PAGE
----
Orange, Tata Hook Up For Telepresence

April 11th, 2011 by · 5 Comments

Orange Business (news) [a subsidiary of France Telecom (NYSE:FTE, news, filings)] has expanded its Telepresence Community via an interoperability agreement with Tata Communications (news, filings)‘s Global Meeting Exchange.  The deal will allow customers of each carrier to conduct Telepresence meetings across the two combined networks.  Tata has been one of the most geographically expansive implementers of telepresence, with 33 public rooms across 17 countries and five continents, so the deal materially expands Orange’s reach for the service.  One of Orange’s customers, oil engineering and services firm Technip, beta tested the inter-exchange service with one of its business partners who happens to be a Tata customer.

Interconnection between carrier services is a critical piece of the puzzle for telepresence, and so far there seems to be some willingness to work together on it even amongst rivals – last year, BT and AT&T entered into a similar interconnection agreement.  Exchanges of various types have been a hot topic lately, I wonder if we will at some point see the rise of independent, neutral telepresence exchanges or whether this will always be dominated by direct connections by big players.

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Categories: ILECs, PTTs · telepresence

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5 Comments So Far

  • JG says:

    If Telepresence just runs on IP, why is there need to for special peerings in place?

    • Anonymous says:

      need for speed?

      • nfrye says:

        If it was simple (like it should be!), everybody would have it figured out and we’d all be using affordable HQ TP today.

        To Rob’s last point in the article, Telx has operated a video exchange platform running inside our 60 Hudson, NY facility 18 months now. Essentially, it’s a custom ethernet exchange for handling TP and HD videoconferencing traffic from multiple carriers, MSPs and enterprise customers. It handles the more complex work of QoS, network addressing, and security for interconnecting TP networks at Layer 2. It is a neutral platform (and end-user equipment agnostic) and it resides inside our core interconnection center where over 300 carriers are located one cross connect away. I expect continued growth and participation among SPs b/c it enables a much larger market (and helps fill big network pipes with dense HD “connections”).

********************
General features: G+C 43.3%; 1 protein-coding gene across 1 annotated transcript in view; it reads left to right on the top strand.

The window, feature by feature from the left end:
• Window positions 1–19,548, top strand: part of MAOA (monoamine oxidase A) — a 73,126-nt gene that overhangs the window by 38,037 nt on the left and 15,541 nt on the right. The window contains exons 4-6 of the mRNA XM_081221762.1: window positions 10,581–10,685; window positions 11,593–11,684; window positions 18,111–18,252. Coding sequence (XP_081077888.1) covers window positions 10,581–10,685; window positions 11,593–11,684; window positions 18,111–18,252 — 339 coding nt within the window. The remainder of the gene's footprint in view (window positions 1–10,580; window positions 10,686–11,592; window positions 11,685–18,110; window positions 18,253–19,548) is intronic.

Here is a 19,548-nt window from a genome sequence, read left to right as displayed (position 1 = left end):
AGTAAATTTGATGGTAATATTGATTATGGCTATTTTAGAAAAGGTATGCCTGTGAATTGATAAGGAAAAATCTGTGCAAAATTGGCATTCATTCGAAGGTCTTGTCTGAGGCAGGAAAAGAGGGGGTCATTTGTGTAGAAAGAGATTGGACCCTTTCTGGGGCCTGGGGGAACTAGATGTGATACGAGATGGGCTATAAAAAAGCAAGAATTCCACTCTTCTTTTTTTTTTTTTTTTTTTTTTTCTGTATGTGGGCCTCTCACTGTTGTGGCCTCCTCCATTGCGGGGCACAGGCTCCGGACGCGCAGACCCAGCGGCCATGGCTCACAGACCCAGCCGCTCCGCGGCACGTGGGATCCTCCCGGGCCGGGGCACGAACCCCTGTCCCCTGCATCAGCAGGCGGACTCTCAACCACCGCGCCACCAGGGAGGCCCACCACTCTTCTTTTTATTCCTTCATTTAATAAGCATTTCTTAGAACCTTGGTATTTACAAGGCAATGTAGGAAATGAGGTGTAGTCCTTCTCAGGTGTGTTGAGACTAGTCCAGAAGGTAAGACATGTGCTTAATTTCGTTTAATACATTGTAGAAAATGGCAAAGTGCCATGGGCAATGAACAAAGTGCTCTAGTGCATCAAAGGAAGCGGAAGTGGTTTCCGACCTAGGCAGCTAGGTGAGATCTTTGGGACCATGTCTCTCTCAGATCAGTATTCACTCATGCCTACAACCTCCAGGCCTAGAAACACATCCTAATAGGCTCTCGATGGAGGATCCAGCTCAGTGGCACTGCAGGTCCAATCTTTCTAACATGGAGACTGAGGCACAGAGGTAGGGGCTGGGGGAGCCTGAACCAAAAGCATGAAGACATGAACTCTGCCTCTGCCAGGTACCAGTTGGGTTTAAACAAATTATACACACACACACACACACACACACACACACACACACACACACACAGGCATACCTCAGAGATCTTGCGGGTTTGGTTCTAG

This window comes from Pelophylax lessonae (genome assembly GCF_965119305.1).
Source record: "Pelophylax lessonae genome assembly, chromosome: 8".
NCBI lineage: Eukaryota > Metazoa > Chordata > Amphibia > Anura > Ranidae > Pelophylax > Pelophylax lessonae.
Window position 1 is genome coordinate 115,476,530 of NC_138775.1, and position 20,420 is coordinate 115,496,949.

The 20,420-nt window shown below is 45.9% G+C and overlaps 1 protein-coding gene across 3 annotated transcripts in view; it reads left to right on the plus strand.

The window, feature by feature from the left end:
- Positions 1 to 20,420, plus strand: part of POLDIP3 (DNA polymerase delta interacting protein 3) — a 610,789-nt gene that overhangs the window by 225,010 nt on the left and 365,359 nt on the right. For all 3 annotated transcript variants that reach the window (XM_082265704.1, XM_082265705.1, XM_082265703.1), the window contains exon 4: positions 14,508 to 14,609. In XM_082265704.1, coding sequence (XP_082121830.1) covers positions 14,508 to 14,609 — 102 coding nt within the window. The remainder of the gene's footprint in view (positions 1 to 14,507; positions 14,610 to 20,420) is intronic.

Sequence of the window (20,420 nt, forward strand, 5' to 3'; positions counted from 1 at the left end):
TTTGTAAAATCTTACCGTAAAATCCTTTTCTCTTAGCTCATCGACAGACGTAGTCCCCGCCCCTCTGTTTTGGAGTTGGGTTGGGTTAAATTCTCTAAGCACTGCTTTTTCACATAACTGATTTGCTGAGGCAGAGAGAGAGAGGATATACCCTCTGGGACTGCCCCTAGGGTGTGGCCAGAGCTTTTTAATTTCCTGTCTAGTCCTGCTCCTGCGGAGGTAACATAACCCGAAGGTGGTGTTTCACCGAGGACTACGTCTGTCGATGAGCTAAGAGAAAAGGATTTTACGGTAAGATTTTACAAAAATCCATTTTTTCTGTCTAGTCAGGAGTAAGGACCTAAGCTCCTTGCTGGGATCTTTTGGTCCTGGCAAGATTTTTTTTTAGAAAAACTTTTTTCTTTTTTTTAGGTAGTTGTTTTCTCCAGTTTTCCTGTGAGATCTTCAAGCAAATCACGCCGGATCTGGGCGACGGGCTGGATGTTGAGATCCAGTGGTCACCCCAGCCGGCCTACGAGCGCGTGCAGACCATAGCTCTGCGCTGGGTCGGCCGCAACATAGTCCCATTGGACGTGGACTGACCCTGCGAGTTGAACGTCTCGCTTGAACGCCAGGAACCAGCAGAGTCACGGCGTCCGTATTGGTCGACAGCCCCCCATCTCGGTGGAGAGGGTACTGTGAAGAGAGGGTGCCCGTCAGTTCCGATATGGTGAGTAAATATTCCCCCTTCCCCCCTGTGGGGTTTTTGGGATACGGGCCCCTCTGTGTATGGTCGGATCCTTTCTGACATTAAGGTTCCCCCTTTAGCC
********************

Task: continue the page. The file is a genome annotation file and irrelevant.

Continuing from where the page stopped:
• OceansAndEarth says:

    They are using MPLS based IP-VPNs not the Internet. Hence, there has to be an inter-connect in place to transfer the traffic to any other SP.

  • Anon says:

    Essentially each exchange point is an SBC (Session Border Controller) – it’s not just an NNI. Typically there will also be some level of integration between scheduling platforms, particularly where public rooms are involved.

    I’m intrigued that when these interconnects are announced, they’re always written as if one company or the other instigated it (perhaps driven by who wrote the PR?).

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